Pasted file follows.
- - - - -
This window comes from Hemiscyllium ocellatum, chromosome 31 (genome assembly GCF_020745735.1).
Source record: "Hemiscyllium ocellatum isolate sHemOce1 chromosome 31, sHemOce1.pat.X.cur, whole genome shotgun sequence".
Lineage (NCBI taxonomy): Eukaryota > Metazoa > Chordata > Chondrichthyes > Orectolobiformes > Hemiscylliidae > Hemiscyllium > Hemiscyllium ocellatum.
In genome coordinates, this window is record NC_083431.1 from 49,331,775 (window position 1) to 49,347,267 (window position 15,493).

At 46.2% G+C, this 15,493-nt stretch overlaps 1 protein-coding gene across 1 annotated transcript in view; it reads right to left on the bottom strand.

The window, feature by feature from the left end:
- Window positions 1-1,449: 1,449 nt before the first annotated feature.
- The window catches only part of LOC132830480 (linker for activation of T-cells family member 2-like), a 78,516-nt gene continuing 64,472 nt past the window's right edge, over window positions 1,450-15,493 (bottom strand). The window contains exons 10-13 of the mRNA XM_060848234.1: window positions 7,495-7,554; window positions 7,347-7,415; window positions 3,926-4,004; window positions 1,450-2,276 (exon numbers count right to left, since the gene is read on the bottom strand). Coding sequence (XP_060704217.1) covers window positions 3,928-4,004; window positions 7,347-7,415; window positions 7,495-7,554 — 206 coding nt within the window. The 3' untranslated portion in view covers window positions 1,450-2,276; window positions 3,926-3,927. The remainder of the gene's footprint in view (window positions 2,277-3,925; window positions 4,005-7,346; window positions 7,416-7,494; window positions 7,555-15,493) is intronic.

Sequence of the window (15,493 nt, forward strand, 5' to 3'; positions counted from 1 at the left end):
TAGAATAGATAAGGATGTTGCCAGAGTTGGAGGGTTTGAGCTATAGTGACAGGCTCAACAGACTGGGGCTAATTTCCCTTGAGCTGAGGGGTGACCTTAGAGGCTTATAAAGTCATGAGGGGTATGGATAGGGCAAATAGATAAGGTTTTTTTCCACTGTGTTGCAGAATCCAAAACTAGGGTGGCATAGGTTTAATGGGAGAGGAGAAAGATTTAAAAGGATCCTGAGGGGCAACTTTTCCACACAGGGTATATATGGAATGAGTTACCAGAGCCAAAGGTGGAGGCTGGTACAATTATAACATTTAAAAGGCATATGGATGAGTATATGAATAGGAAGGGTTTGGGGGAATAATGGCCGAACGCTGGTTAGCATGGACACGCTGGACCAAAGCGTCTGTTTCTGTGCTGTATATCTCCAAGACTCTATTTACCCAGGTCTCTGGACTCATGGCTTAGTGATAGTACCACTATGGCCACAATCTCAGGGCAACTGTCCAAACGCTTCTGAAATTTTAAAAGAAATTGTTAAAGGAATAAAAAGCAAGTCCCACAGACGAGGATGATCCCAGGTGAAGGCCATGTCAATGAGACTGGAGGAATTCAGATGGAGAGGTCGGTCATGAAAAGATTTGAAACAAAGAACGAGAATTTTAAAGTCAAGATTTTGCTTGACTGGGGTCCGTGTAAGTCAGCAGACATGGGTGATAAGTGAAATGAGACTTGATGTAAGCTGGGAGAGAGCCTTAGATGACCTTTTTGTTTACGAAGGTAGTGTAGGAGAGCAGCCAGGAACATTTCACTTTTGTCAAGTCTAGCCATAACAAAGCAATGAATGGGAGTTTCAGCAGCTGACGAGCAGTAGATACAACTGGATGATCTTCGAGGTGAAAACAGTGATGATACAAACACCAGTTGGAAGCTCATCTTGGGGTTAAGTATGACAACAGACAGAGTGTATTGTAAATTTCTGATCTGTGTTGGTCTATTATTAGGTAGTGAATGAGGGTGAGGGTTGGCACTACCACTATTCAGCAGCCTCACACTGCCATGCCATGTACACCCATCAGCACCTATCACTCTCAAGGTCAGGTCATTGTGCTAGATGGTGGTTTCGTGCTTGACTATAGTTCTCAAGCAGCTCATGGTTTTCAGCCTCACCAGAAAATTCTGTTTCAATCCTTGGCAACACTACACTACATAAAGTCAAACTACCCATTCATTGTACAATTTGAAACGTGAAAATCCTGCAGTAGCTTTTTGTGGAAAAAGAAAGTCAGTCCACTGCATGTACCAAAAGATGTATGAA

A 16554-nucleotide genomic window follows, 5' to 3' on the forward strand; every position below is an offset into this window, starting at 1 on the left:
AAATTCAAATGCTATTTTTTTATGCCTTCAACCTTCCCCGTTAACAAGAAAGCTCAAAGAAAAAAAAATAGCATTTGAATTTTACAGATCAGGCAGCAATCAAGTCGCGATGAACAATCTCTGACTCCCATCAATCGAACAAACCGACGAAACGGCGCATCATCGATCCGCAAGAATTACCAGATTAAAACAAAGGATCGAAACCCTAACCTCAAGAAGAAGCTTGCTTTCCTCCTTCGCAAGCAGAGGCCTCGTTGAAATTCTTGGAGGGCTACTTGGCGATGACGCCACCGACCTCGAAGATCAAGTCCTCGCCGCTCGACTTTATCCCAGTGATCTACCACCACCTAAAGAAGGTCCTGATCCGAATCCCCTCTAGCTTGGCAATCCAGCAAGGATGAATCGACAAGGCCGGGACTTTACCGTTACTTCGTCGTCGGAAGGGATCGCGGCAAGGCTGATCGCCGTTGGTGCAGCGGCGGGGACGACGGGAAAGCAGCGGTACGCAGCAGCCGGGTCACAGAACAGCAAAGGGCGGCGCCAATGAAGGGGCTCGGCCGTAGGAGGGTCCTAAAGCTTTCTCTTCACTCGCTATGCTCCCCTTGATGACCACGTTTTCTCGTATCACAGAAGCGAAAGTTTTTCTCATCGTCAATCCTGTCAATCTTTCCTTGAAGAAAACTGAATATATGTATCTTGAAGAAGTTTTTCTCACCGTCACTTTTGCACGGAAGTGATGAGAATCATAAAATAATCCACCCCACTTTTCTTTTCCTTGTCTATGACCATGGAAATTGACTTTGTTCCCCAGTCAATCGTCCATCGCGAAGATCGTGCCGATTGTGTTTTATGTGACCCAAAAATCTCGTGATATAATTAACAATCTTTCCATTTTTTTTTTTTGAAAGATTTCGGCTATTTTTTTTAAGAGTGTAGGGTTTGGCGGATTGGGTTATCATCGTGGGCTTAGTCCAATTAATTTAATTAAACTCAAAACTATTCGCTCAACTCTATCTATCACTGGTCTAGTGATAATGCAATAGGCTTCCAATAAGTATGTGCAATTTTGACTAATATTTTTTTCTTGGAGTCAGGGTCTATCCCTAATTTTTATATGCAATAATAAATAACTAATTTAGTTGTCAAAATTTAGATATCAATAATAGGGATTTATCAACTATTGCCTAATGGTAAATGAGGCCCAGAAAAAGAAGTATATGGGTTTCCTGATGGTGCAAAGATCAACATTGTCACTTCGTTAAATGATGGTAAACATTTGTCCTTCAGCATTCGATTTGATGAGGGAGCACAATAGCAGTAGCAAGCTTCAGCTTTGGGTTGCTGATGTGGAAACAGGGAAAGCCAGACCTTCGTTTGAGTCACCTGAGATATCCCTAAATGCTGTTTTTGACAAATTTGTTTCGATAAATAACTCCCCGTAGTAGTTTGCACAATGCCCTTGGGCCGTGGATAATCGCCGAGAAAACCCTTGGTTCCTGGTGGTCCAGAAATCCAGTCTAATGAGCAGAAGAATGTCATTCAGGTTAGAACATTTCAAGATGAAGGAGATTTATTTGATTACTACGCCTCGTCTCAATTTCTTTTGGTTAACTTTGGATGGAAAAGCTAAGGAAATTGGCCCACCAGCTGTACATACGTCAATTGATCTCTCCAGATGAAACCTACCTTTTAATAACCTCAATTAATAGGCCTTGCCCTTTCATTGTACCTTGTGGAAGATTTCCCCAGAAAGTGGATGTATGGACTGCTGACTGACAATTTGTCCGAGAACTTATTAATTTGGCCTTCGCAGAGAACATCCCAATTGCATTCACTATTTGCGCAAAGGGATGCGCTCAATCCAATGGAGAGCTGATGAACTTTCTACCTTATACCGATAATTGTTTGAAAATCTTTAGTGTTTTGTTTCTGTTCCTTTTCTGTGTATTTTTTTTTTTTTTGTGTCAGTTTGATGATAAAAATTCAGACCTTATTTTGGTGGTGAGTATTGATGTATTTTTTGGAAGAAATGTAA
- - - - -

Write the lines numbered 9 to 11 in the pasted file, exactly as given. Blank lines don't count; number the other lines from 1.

Sequence of the window (15,493 nt, forward strand, 5' to 3'; positions counted from 1 at the left end):
TAGAATAGATAAGGATGTTGCCAGAGTTGGAGGGTTTGAGCTATAGTGACAGGCTCAACAGACTGGGGCTAATTTCCCTTGAGCTGAGGGGTGACCTTAGAGGCTTATAAAGTCATGAGGGGTATGGATAGGGCAAATAGATAAGGTTTTTTTCCACTGTGTTGCAGAATCCAAAACTAGGGTGGCATAGGTTTAATGGGAGAGGAGAAAGATTTAAAAGGATCCTGAGGGGCAACTTTTCCACACAGGGTATATATGGAATGAGTTACCAGAGCCAAAGGTGGAGGCTGGTACAATTATAACATTTAAAAGGCATATGGATGAGTATATGAATAGGAAGGGTTTGGGGGAATAATGGCCGAACGCTGGTTAGCATGGACACGCTGGACCAAAGCGTCTGTTTCTGTGCTGTATATCTCCAAGACTCTATTTACCCAGGTCTCTGGACTCATGGCTTAGTGATAGTACCACTATGGCCACAATCTCAGGGCAACTGTCCAAACGCTTCTGAAATTTTAAAAGAAATTGTTAAAGGAATAAAAAGCAAGTCCCACAGACGAGGATGATCCCAGGTGAAGGCCATGTCAATGAGACTGGAGGAATTCAGATGGAGAGGTCGGTCATGAAAAGATTTGAAACAAAGAACGAGAATTTTAAAGTCAAGATTTTGCTTGACTGGGGTCCGTGTAAGTCAGCAGACATGGGTGATAAGTGAAATGAGACTTGATGTAAGCTGGGAGAGAGCCTTAGATGACCTTTTTGTTTACGAAGGTAGTGTAGGAGAGCAGCCAGGAACATTTCACTTTTGTCAAGTCTAGCCATAACAAAGCAATGAATGGGAGTTTCAGCAGCTGACGAGCAGTAGATACAACTGGATGATCTTCGAGGTGAAAACAGTGATGATACAAACACCAGTTGGAAGCTCATCTTGGGGTTAAGTATGACAACAGACAGAGTGTATTGTAAATTTCTGATCTGTGTTGGTCTATTATTAGGTAGTGAATGAGGGTGAGGGTTGGCACTACCACTATTCAGCAGCCTCACACTGCCATGCCATGTACACCCATCAGCACCTATCACTCTCAAGGTCAGGTCATTGTGCTAGATGGTGGTTTCGTGCTTGACTATAGTTCTCAAGCAGCTCATGGTTTTCAGCCTCACCAGAAAATTCTGTTTCAATCCTTGGCAACACTACACTACATAAAGTCAAACTACCCATTCATTGTACAATTTGAAACGTGAAAATCCTGCAGTAGCTTTTTGTGGAAAAAGAAAGTCAGTCCACTGCATGTACCAAAAGATGTATGAA

A 16554-nucleotide genomic window follows, 5' to 3' on the forward strand; every position below is an offset into this window, starting at 1 on the left: